It’s been a beautiful summer so far here in Monmouth and Ocean Counties, but also one that has seen its fair share of hot, humid days. When the summer sun is beating down, cooling a home can be challenging—especially those hard-to-reach rooms in which temperatures never seem to be stable. In many cases, the problem can be attributed not to the cooling system, but to the home’s building envelope.
Picture the analogy of your air conditioner being like a faucet and your home envelope a styrofoam cup. The cup will quickly fill and overflow should it be airtight, but the moment you poke a hole in it, it will struggle to retain water no matter how long the faucet is allowed to run. The same concept applies to your home envelope, as tiny cracks and gaps can allow conditioned air to escape before it ever even has the chance to cool your home.
Looking to create a more comfortable indoor environment? Here are a few solutions that can help.
1. Install Mini Split Heat Pumps
Mini split heat pumps represent some of the newest, most promising HVAC technology in the home performance space. Since they’re able to operate independently from ductwork, they’re ideal for installation in rooms that have historically been difficult to cool or heat. Just as effective at heating during the winter as they are at cooling rooms during the summertime, mini splits are an energy-efficient solution to creating a more comfortable home and dealing with temperature swings. They offer ultimate flexibility and control.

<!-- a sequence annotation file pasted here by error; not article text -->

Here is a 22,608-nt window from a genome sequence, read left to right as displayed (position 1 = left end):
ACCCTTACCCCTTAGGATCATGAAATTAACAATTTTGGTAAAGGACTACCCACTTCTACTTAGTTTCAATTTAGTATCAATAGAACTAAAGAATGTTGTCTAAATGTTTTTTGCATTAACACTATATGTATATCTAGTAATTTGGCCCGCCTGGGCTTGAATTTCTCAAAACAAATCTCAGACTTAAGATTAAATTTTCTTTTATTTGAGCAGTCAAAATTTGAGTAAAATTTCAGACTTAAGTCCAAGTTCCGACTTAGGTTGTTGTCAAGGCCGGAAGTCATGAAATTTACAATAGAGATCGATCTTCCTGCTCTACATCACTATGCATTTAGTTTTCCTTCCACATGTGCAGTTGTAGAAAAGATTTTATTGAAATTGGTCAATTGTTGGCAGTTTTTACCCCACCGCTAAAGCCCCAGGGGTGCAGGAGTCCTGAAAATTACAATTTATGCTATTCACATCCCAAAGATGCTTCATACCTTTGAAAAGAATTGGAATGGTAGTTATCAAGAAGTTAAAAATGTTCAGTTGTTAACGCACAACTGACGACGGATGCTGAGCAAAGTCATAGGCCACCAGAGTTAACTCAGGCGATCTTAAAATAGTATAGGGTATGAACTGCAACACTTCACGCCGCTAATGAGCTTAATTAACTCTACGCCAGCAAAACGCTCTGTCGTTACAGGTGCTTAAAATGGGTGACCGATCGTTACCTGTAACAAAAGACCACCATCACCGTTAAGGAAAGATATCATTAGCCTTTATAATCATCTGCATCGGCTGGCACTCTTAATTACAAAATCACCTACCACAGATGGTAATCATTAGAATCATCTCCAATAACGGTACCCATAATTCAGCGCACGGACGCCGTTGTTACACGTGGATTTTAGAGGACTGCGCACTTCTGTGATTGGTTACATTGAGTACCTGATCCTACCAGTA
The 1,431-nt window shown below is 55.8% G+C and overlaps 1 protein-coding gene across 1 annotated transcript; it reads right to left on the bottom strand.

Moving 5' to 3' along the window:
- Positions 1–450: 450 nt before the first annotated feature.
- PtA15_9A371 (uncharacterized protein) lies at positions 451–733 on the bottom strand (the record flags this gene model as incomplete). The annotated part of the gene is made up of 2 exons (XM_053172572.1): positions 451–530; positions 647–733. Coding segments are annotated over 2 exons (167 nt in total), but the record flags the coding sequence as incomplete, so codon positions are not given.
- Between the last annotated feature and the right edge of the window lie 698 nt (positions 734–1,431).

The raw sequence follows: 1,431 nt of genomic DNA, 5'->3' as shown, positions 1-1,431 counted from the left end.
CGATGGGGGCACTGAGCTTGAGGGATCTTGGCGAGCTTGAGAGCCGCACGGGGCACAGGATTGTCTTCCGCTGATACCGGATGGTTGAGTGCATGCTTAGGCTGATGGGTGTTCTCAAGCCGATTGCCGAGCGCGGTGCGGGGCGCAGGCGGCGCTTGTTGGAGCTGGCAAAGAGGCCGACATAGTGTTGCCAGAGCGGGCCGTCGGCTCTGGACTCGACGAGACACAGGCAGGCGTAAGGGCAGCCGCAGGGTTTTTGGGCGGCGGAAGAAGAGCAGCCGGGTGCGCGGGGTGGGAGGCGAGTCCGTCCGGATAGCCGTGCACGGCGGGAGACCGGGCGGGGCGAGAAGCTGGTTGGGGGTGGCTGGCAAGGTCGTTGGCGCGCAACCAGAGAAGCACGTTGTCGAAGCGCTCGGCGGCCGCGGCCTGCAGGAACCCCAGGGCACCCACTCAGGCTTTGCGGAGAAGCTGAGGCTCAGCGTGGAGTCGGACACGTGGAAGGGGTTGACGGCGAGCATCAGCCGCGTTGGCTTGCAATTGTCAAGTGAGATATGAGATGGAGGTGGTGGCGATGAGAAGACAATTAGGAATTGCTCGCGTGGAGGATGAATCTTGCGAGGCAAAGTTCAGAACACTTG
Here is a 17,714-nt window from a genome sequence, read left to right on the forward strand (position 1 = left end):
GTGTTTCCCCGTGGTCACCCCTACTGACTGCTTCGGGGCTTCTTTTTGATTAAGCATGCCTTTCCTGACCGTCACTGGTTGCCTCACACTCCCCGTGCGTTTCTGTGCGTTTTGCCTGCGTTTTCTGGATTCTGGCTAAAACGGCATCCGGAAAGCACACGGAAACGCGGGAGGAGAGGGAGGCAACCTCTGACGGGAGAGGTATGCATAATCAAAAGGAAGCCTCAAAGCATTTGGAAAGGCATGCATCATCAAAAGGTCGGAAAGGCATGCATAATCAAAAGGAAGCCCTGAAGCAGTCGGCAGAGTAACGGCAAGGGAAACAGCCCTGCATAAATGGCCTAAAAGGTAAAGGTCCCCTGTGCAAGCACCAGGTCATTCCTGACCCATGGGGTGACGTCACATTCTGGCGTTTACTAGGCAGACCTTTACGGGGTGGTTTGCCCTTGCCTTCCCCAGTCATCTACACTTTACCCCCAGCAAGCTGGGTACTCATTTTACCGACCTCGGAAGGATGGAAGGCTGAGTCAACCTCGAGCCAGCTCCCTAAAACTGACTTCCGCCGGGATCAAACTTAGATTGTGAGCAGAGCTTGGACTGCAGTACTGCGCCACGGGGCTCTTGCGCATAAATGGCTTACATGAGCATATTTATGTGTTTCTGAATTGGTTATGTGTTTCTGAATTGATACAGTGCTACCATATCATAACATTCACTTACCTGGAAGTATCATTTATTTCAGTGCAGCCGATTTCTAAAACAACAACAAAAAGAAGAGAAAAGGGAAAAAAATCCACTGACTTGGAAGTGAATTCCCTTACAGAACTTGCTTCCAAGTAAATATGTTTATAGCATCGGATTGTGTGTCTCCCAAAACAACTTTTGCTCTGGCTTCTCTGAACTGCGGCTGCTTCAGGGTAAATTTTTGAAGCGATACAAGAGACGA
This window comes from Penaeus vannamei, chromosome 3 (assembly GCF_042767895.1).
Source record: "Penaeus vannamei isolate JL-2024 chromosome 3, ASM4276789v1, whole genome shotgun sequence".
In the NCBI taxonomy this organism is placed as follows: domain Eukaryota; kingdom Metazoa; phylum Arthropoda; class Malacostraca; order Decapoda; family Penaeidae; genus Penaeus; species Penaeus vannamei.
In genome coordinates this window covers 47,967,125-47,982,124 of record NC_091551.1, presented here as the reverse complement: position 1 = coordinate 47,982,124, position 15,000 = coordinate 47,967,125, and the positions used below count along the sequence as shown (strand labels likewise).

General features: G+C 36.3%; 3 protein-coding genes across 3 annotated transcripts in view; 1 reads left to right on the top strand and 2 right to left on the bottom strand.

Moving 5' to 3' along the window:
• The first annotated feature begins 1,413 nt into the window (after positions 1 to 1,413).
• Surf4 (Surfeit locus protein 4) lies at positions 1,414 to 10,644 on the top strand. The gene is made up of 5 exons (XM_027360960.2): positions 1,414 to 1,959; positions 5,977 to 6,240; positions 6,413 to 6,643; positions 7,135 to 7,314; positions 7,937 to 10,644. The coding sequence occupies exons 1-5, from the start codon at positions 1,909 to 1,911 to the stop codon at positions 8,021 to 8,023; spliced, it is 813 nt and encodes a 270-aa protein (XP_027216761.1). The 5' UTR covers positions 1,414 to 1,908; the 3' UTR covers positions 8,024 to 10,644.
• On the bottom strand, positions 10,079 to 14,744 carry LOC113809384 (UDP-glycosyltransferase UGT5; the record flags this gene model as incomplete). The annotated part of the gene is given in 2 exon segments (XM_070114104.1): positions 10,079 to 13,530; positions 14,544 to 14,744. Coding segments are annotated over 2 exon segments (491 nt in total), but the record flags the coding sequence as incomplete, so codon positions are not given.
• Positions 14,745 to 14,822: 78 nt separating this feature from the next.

2. Reevaluate the Size and Efficiency of Your Air Conditioner
It’s possible that keeping your home properly conditioned has been a challenge not because your AC unit is malfunctioning, but instead because it isn’t sized properly for your home. An AC that is either too large or too small for a home will inevitably experience performance issues, either working too hard and never being able to keep up, or simply creating more conditioned air than necessary and running your energy bill through the roof. Air conditioners must be properly sized for the homes they’re installed in, which is something that may or may not have happened when your home was built or retrofitted—Tom Rostron can help.
3. Insulate and Air Seal
At the end of the day, even the most effective HVAC systems on the market will have an incredibly difficult time keeping up in a home that hasn’t been properly insulated and air sealed. This serves to tighten-up the building envelope, ensuring that conditioned air isn’t able to escape at will. The average home is like a sieve, where unwanted airflow occurs all throughout the day and night. Insulation is like a sweater that gets put around your home, and air sealing is like the windbreaker on top of it. When combined with ductwork maintenance, tightening the home envelope is the most effective way to enhance the performance of your AC.